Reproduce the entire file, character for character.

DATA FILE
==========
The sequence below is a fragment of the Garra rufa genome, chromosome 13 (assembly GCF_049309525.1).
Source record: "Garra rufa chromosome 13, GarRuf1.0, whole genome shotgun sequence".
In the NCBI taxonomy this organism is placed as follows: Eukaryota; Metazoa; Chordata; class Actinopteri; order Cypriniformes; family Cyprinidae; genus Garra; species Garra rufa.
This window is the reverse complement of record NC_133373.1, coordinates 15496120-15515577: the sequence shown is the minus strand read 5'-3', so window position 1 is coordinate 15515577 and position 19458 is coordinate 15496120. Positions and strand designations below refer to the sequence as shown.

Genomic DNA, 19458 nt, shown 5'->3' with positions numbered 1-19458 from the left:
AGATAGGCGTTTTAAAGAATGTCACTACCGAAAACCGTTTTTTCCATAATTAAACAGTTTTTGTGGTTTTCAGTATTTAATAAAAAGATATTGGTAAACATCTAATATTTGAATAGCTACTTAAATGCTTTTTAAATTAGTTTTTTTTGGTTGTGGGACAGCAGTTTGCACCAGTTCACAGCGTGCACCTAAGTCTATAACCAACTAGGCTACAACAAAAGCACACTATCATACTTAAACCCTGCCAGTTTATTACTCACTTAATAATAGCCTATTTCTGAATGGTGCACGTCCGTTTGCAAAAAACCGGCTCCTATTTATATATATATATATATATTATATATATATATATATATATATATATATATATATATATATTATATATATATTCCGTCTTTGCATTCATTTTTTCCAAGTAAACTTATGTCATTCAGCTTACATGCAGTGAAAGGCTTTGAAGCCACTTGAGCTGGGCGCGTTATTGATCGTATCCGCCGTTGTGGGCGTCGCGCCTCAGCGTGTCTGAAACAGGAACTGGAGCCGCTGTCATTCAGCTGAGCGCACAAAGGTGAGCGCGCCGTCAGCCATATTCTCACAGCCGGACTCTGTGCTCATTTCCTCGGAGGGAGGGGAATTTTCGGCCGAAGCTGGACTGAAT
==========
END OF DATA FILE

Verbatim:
The sequence below is a fragment of the Garra rufa genome, chromosome 13 (assembly GCF_049309525.1).
Source record: "Garra rufa chromosome 13, GarRuf1.0, whole genome shotgun sequence".
In the NCBI taxonomy this organism is placed as follows: Eukaryota; Metazoa; Chordata; class Actinopteri; order Cypriniformes; family Cyprinidae; genus Garra; species Garra rufa.
This window is the reverse complement of record NC_133373.1, coordinates 15496120-15515577: the sequence shown is the minus strand read 5'-3', so window position 1 is coordinate 15515577 and position 19458 is coordinate 15496120. Positions and strand designations below refer to the sequence as shown.

Genomic DNA, 19458 nt, shown 5'->3' with positions numbered 1-19458 from the left:
AGATAGGCGTTTTAAAGAATGTCACTACCGAAAACCGTTTTTTCCATAATTAAACAGTTTTTGTGGTTTTCAGTATTTAATAAAAAGATATTGGTAAACATCTAATATTTGAATAGCTACTTAAATGCTTTTTAAATTAGTTTTTTTTGGTTGTGGGACAGCAGTTTGCACCAGTTCACAGCGTGCACCTAAGTCTATAACCAACTAGGCTACAACAAAAGCACACTATCATACTTAAACCCTGCCAGTTTATTACTCACTTAATAATAGCCTATTTCTGAATGGTGCACGTCCGTTTGCAAAAAACCGGCTCCTATTTATATATATATATATATATTATATATATATATATATATATATATATATATATATATATATTATATATATATTCCGTCTTTGCATTCATTTTTTCCAAGTAAACTTATGTCATTCAGCTTACATGCAGTGAAAGGCTTTGAAGCCACTTGAGCTGGGCGCGTTATTGATCGTATCCGCCGTTGTGGGCGTCGCGCCTCAGCGTGTCTGAAACAGGAACTGGAGCCGCTGTCATTCAGCTGAGCGCACAAAGGTGAGCGCGCCGTCAGCCATATTCTCACAGCCGGACTCTGTGCTCATTTCCTCGGAGGGAGGGGAATTTTCGGCCGAAGCTGGACTGAAT